A recent surge in the popularity of obesity and weight loss drugs in the United States is reshaping Denmark’s pharmaceutical industry.
Leading the charge are Ozempic and Wegovy, two drugs made by the Danish firm Novo Nordisk that are being proclaimed as revolutionary for treating obesity and diabetes.
Clinical trials have shown that Wegovy- designed for weight loss management- can help people lose 13%, on average, of their body weight. Ozempic, which contains the same active ingredient “semaglutide” as Wegovy, was developed to treat type 2 diabetes but has led patients to experience weight loss.
Much of the drugs’ success can be attributed to its sudden popularity among Hollywood celebrities in the United States; SpaceX CEO Elon Musk credited his dramatic weight loss to Wegovy and comedian Chelsea Handler said she experienced weight loss while on Ozempic. Similarly, many TikTok influencers and fitness moguls have sworn by the drugs' efficacy.
In the past few months, sales of both drugs have skyrocketed, with Novo Nordisk raking in almost 49 billion Danish krone, or $7 billion USD, in profit over the first six months of 2023, a 32% increase from the same period in 2022.
Denmark’s economy has subsequently grown 1.7% in the first half of 2023. In fact, the director of Danish multinational banking corporation Danske Bank wrote in a note that the unprecedented efflux of revenue has raised the value of the Danish krone itself.
Novo Nordisk’s market capitalization of $430.62 billion has made it the the second-most valuable public company in Europe- after the luxury goods group LVMH- and the world’s 16th most valuable company. In May, however, the company announced it would halve supply of starter doses of Wegovy to the United States market to ensure stock for existing patients; last month, Novo Nordisk said they will be extending these restrictions into 2024, blaming unprecedented demand.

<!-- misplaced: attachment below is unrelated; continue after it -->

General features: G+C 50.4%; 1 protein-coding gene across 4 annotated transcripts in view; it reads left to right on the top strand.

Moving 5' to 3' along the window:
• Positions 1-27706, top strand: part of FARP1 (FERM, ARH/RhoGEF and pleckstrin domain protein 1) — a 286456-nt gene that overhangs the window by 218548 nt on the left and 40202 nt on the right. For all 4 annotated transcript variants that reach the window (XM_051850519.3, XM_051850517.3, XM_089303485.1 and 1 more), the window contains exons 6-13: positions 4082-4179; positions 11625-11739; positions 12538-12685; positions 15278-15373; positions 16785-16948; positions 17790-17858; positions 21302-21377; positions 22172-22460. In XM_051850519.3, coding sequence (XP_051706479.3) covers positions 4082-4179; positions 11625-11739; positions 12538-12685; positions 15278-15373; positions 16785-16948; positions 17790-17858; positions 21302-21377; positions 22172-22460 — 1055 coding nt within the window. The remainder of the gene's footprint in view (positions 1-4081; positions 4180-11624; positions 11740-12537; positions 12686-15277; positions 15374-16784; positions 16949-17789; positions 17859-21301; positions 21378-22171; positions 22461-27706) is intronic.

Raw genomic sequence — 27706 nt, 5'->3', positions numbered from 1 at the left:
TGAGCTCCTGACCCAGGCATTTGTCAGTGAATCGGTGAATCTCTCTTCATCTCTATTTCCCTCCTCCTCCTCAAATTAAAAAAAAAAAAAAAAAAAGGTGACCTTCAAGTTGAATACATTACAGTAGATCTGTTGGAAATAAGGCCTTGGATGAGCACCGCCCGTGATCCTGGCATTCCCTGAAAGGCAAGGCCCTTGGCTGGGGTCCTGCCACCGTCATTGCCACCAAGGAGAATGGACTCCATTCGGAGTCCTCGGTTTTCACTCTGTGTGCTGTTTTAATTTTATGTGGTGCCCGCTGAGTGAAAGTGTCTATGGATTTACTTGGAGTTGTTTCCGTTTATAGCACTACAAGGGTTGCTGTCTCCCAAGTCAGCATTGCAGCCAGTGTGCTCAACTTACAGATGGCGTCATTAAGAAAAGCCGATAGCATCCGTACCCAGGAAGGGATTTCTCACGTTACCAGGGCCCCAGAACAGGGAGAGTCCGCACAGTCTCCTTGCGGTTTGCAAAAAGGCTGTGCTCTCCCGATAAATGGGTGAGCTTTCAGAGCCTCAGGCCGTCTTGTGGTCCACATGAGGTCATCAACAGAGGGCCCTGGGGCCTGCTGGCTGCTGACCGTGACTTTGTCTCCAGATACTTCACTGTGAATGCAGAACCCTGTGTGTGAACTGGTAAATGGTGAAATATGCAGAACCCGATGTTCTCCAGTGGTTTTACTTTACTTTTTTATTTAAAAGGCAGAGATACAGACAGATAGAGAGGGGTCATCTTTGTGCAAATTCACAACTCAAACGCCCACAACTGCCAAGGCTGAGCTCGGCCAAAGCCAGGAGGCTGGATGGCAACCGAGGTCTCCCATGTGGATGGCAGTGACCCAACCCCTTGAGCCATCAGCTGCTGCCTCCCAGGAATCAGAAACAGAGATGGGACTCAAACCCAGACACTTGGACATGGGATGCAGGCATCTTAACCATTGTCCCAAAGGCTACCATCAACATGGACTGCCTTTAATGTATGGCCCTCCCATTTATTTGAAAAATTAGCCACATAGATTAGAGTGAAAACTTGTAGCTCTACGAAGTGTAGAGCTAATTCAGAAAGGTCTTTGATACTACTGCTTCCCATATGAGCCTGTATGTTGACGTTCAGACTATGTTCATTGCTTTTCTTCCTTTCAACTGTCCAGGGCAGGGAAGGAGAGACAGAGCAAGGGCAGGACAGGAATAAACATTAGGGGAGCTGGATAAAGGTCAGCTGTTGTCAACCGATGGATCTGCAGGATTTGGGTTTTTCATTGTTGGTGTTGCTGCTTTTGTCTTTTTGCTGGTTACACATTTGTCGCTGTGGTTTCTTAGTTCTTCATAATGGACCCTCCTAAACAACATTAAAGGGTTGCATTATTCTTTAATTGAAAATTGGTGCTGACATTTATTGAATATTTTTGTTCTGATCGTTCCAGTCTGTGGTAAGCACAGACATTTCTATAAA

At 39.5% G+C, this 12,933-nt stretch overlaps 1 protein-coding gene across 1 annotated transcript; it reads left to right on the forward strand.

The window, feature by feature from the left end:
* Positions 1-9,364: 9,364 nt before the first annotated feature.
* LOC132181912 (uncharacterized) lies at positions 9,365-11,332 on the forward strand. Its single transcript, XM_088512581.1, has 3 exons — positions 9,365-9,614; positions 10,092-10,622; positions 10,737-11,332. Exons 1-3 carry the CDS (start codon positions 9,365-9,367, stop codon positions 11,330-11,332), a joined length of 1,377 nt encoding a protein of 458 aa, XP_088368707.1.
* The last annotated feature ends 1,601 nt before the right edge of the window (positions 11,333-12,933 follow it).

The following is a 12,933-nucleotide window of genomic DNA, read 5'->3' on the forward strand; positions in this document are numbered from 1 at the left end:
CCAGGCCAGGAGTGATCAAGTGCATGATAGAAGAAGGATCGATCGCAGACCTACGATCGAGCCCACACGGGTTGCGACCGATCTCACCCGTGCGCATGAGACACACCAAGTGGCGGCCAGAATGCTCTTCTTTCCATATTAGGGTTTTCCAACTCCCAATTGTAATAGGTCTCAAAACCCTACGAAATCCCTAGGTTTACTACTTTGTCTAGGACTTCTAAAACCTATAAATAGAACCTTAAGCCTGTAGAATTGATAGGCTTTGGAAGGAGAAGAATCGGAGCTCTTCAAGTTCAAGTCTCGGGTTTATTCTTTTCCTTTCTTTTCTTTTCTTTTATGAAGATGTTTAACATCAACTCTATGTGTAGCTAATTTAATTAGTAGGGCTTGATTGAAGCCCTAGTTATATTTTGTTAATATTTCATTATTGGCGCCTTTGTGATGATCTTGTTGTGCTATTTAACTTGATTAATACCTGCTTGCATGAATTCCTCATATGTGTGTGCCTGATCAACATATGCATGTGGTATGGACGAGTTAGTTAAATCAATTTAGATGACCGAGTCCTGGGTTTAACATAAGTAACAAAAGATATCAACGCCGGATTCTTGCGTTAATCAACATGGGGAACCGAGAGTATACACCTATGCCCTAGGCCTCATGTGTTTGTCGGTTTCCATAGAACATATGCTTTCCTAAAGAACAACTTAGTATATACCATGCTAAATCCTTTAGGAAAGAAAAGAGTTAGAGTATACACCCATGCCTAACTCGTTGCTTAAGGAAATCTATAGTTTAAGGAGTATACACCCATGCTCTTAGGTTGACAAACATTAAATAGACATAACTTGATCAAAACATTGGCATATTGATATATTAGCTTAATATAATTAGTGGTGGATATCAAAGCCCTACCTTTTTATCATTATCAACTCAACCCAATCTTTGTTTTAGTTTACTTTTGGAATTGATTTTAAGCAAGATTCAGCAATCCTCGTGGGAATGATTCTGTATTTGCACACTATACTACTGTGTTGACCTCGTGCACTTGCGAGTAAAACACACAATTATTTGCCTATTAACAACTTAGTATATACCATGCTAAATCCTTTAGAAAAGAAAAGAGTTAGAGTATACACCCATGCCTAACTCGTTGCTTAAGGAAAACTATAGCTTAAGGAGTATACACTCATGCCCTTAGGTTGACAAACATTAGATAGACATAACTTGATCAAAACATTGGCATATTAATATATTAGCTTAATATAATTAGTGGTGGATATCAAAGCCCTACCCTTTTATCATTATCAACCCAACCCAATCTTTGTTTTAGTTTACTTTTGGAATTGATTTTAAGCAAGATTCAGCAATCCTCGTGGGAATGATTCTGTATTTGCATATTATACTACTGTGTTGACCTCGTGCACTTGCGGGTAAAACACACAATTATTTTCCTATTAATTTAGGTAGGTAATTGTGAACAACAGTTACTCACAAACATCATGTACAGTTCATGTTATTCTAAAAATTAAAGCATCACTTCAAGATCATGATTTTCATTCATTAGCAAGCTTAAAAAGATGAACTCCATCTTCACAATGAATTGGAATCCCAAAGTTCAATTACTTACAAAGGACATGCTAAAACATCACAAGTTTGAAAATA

The pharmaceutical giant's weight loss drugs are not just popular in the United States and Denmark, though. This past Monday, the company launched Wegovy in the United Kingdom, advancing the drug’s rollout across Europe. This comes a little over a month after the drug launched in Germany, making it available in four European markets, including Denmark and Norway.
Similarly, the ongoing supply constraints limiting prescriptions to patients with medical needs has led manufacturing experts to forecast an Ozempic shortage in Canada, where the drug, in addition to Rybelsus, the pill form of semaglutide, remains extremely popular. The adoption of these medications has also catalyzed an increase in pharmaceutical imports from the United States.
Rapidly increasing popularity of weight loss drugs may boost other industries, as well, such as fitness chains that are dynamically evolving to meet the changing needs of individuals who now combine drug therapy with fitness regimens. Moreover, e-commerce companies like Amazon are experiencing a sharp surge in the demand for health and wellness products, ranging from dietary supplements that claim to deliver adjacent results to Ozempic to weight loss-related equipment. Overall, investment in health and wellness markets have grown exponentially.
Exports from Denmark to international markets may continue to rise as demand for “miracle” weight loss and obesity treatment drugs rises. Novo Nordisk’s success has not only contributed to the country’s economic growth, but has also fostered investments in research and development. As international businesses navigate this new niche in the pharmaceuticals industry, time will tell the full scope of Novo Nordisk’s economic impact.